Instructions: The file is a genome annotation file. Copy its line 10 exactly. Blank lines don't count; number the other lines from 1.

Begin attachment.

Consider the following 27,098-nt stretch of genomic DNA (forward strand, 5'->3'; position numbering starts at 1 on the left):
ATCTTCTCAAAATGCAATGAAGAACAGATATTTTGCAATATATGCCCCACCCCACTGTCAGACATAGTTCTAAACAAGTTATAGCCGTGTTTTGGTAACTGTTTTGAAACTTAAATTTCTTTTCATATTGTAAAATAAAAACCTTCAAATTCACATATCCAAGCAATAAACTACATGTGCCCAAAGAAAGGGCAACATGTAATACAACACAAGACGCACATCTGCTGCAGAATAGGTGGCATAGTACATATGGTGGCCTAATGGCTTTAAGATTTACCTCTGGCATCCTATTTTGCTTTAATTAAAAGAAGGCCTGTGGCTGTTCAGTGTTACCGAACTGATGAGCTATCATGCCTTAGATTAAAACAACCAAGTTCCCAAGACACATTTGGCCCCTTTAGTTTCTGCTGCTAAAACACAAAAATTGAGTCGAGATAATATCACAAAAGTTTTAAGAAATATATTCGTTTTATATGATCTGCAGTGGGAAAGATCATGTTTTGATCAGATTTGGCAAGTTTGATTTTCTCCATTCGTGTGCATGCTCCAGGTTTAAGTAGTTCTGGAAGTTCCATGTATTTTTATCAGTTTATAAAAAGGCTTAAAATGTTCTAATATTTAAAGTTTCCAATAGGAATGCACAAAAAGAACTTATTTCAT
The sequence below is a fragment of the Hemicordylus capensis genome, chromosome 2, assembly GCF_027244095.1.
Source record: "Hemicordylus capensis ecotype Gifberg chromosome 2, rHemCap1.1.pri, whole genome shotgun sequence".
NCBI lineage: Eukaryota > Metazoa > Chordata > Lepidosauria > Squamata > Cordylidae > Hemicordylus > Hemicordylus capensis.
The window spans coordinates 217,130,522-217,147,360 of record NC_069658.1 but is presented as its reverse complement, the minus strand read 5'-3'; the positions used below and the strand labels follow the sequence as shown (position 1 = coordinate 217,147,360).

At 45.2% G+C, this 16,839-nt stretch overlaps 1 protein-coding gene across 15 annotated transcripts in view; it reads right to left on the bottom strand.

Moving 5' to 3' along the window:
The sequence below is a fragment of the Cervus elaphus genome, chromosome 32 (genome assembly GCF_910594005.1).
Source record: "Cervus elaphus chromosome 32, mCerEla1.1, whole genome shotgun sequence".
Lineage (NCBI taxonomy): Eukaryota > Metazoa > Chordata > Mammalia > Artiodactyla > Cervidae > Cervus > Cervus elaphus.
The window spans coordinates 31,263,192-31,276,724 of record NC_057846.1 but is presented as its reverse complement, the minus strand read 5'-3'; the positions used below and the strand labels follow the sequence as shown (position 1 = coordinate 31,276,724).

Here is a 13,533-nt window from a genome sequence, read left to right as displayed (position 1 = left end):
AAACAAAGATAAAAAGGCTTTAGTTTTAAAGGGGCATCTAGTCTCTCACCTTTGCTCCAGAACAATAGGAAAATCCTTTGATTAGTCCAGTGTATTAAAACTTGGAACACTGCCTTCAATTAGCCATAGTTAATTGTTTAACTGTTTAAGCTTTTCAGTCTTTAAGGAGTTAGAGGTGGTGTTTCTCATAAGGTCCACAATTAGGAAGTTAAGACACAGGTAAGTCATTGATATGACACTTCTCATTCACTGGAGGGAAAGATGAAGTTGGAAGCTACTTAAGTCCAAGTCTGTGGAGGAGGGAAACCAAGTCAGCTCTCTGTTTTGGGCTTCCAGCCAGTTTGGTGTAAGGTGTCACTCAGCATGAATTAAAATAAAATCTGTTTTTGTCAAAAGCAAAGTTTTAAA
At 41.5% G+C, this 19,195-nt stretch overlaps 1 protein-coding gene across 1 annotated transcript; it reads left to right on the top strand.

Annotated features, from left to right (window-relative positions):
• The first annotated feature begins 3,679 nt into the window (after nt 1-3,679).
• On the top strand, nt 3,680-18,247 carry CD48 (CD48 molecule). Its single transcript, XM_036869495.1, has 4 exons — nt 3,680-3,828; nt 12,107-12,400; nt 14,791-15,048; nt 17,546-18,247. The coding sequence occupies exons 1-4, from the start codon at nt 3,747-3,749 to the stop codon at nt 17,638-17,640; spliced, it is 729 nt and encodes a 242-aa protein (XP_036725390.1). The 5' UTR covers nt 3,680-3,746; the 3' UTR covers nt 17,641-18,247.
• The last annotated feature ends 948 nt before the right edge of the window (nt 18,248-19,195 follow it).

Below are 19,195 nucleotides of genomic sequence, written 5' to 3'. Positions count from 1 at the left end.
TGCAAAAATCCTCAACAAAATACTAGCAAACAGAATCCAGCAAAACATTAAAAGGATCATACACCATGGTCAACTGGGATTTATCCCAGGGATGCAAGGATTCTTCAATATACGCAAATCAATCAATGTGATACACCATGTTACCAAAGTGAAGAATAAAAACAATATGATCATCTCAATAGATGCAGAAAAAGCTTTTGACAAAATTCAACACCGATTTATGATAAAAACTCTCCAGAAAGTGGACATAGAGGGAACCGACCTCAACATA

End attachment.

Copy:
Source record: "Cervus elaphus chromosome 32, mCerEla1.1, whole genome shotgun sequence".